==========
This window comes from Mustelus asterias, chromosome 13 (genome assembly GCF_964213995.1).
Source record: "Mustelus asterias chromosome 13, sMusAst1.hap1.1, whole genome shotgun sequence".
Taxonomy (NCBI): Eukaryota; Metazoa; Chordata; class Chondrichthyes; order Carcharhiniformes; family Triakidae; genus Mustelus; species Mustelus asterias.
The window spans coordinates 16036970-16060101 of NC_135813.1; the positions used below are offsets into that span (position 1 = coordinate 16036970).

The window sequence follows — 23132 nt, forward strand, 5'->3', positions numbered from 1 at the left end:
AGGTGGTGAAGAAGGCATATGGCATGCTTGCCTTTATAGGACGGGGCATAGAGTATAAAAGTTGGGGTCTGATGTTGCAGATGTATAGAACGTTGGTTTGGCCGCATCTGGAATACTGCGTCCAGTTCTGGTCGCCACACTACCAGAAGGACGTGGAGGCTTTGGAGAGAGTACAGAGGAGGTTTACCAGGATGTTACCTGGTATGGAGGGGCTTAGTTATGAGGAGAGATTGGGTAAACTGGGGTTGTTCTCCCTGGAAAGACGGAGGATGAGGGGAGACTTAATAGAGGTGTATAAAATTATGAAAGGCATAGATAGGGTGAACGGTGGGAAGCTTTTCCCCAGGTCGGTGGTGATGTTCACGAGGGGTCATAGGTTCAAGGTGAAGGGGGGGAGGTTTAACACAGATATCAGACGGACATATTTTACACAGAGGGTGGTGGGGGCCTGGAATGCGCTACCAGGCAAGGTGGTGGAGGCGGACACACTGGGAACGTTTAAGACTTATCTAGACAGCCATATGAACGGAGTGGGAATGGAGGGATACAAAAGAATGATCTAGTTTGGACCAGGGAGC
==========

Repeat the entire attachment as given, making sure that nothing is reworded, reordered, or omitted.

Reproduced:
This window comes from Mustelus asterias, chromosome 13 (genome assembly GCF_964213995.1).
Source record: "Mustelus asterias chromosome 13, sMusAst1.hap1.1, whole genome shotgun sequence".
Taxonomy (NCBI): Eukaryota; Metazoa; Chordata; class Chondrichthyes; order Carcharhiniformes; family Triakidae; genus Mustelus; species Mustelus asterias.
The window spans coordinates 16036970-16060101 of NC_135813.1; the positions used below are offsets into that span (position 1 = coordinate 16036970).

The window sequence follows — 23132 nt, forward strand, 5'->3', positions numbered from 1 at the left end:
AGGTGGTGAAGAAGGCATATGGCATGCTTGCCTTTATAGGACGGGGCATAGAGTATAAAAGTTGGGGTCTGATGTTGCAGATGTATAGAACGTTGGTTTGGCCGCATCTGGAATACTGCGTCCAGTTCTGGTCGCCACACTACCAGAAGGACGTGGAGGCTTTGGAGAGAGTACAGAGGAGGTTTACCAGGATGTTACCTGGTATGGAGGGGCTTAGTTATGAGGAGAGATTGGGTAAACTGGGGTTGTTCTCCCTGGAAAGACGGAGGATGAGGGGAGACTTAATAGAGGTGTATAAAATTATGAAAGGCATAGATAGGGTGAACGGTGGGAAGCTTTTCCCCAGGTCGGTGGTGATGTTCACGAGGGGTCATAGGTTCAAGGTGAAGGGGGGGAGGTTTAACACAGATATCAGACGGACATATTTTACACAGAGGGTGGTGGGGGCCTGGAATGCGCTACCAGGCAAGGTGGTGGAGGCGGACACACTGGGAACGTTTAAGACTTATCTAGACAGCCATATGAACGGAGTGGGAATGGAGGGATACAAAAGAATGATCTAGTTTGGACCAGGGAGC